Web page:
Howard Davidowitz expects the real estate collapse will spread to the malls, and is looking for a large number of them to close.

http://www.youtube.com/watch?v=I97IPJOH_fM

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Post by saurabhec » Wed Mar 04, 2009 3:26 am

supertreat wrote:I couldn't wait any longer and am now buying REITs. I don't see how you can lose with them at this point if you're going to hold them long term...
I have been watching the REITs fairly closely - don't have even an initial position in them yet, but want to take a long-term position of 5-10% of portfolio). I would urge caution, things are at an inflection point. Most REITs I think are still assuming modest low single-digit growth in NOI, which is probably not going to happen.

If you looked at my admittedly simplistic analysis you should be able to see that what might seem like small declines in revenues can really hammer FFO because of their largely fixed cost structure (at least in short-run). This in turn will lead to reduced dividends and hence reduced stock prices.

I suspect you are tempted by dividend yields. To me however it looks like the value trap that hurt a lot of legendary investors in financials. This bear market is quite unique and one has to consider worst case scenarios. Also remember that many REITs are now paying dividends in stock as noted by another poster. When a REIT will pay a stock dividend its stock price will theoretically decline by the same amount (this should hold true for cash dividends as well, but I think in the real world stock price more sensitive to former mode of dividend payments).

It's not like buying stock in some cylical industrial with a 4%-5% current dividend yield, that might still be able to make dividend payments if they have a low payout ratio before the downturn hit. It would not surprise me at all if REITs cut dividends in half or something drastic like that. Remember they their rents and occupancy levels are more levered to unemployment than anything else and that statistic is still rising.

The way I look at it, I would rather risk my missing the bottom and investing 15%-20% up from the bottom rather than risk another 35%-50% decline. I think the latter is a real possibility and could result in fundamental changes to the public REIT asset class in terms of both perception as a legit asset class as well as result in a situation where best public REITs choose to go private, so you are left with mediocre REITs.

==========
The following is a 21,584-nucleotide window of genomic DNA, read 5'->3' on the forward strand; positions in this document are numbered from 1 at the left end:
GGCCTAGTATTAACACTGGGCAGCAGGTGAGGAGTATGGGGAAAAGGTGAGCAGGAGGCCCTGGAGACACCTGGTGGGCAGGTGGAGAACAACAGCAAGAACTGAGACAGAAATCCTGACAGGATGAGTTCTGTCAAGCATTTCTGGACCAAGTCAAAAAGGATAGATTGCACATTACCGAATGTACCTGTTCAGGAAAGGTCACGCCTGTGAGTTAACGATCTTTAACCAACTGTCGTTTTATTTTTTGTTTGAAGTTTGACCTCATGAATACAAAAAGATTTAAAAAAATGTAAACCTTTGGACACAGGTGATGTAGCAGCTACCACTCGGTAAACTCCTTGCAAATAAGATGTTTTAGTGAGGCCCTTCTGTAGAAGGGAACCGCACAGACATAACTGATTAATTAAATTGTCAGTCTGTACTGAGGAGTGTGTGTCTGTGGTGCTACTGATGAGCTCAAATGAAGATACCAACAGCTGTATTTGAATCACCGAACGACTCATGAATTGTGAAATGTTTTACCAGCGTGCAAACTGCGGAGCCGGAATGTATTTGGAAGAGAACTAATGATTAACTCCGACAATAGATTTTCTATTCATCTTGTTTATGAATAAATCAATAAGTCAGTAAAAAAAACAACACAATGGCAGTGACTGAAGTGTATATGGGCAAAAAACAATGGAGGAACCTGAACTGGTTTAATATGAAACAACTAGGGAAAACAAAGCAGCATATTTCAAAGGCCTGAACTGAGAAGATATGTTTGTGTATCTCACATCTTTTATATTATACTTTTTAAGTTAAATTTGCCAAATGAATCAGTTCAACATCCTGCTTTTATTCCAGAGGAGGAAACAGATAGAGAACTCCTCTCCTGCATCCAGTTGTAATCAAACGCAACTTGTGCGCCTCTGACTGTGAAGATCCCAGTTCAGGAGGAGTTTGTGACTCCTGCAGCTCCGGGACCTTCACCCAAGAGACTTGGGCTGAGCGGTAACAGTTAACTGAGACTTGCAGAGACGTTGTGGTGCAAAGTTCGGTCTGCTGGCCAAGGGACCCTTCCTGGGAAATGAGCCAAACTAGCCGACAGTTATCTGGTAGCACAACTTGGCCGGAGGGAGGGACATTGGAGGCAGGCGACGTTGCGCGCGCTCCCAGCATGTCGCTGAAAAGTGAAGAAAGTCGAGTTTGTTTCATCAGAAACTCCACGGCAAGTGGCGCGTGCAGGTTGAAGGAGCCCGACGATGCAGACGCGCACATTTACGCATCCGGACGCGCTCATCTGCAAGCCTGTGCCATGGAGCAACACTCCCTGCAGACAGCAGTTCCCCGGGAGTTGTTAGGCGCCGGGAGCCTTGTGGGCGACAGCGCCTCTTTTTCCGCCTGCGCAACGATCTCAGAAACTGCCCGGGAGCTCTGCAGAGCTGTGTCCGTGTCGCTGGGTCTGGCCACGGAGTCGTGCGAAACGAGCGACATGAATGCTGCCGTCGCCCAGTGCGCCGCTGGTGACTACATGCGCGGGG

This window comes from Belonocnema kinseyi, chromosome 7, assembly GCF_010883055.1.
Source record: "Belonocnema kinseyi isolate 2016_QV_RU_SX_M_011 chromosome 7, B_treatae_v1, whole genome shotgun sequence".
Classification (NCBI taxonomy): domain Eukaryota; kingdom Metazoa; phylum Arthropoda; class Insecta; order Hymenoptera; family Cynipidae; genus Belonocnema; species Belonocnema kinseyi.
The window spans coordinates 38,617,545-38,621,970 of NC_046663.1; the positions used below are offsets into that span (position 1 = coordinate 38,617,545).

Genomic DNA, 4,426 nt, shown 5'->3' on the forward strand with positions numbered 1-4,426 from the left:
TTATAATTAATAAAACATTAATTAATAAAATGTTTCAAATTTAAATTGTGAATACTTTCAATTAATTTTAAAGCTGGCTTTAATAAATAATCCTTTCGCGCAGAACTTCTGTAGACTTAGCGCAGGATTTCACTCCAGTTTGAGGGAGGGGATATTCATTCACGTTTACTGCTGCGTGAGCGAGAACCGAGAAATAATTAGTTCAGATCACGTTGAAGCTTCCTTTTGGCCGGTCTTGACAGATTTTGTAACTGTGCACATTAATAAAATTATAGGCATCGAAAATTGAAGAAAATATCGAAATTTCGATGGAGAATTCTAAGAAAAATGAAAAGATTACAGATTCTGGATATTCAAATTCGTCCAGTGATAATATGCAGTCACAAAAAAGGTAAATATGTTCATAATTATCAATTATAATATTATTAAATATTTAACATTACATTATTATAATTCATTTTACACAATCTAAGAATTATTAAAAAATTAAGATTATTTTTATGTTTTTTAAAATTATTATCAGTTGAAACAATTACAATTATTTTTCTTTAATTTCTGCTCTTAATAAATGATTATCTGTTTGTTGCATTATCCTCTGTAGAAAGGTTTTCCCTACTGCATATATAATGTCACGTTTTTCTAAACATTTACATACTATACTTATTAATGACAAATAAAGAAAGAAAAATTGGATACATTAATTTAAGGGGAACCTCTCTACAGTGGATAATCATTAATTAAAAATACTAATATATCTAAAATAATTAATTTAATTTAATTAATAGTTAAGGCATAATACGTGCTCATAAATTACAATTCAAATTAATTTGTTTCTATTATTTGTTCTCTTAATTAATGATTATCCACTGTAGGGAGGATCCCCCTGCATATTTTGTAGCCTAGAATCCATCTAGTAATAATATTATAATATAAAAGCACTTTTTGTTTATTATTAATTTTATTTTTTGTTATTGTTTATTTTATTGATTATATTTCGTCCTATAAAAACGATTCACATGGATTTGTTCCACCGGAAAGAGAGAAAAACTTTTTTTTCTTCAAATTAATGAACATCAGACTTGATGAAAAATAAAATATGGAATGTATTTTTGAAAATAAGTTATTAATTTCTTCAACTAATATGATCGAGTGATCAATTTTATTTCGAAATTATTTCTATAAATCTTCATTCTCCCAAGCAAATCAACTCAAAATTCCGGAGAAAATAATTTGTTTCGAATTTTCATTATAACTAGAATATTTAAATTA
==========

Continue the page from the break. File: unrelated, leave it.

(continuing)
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Post by Valuethinker » Wed Mar 04, 2009 3:37 am

saurabhec wrote:
supertreat wrote:I couldn't wait any longer and am now buying REITs. I don't see how you can lose with them at this point if you're going to hold them long term...
I have been watching the REITs fairly closely - don't have even an initial position in them yet, but want to take a long-term position of 5-10% of portfolio). I would urge caution, things are at an inflection point. Most REITs I think are still assuming modest low single-digit growth in NOI, which is probably not going to happen.

If you looked at my admittedly simplistic analysis you should be able to see that what might seem like small declines in revenues can really hammer FFO because of their largely fixed cost structure (at least in short-run). This in turn will lead to reduced dividends and hence reduced stock prices.

I suspect you are tempted by dividend yields. To me however it looks like the value trap that hurt a lot of legendary investors in financials. This bear market is quite unique and one has to consider worst case scenarios. Also remember that many REITs are now paying dividends in stock as noted by another poster. When a REIT will pay a stock dividend its stock price will theoretically decline by the same amount (this should hold true for cash dividends as well, but I think in the real world stock price more sensitive to former mode of dividend payments).

It's not like buying stock in some cylical industrial with a 4%-5% current dividend yield, that might still be able to make dividend payments if they have a low payout ratio before the downturn hit. It would not surprise me at all if REITs cut dividends in half or something drastic like that. Remember they their rents and occupancy levels are more levered to unemployment than anything else and that statistic is still rising.

The way I look at it, I would rather risk my missing the bottom and investing 15%-20% up from the bottom rather than risk another 35%-50% decline. I think the latter is a real possibility and could result in fundamental changes to the public REIT asset class in terms of both perception as a legit asset class as well as result in a situation where best public REITs choose to go private, so you are left with mediocre REITs.

Good analysis.

Basically most REITs have financial gearing.

So falls in rental income (due to vacancies or to lower leases) have a disproportionate effect on free cash flow.

They are quite similar to other financial stocks in that regard.

The key is watching what insiders do. And, as you say, when the time is right, many will take their companies private-- to break up and sell the assets.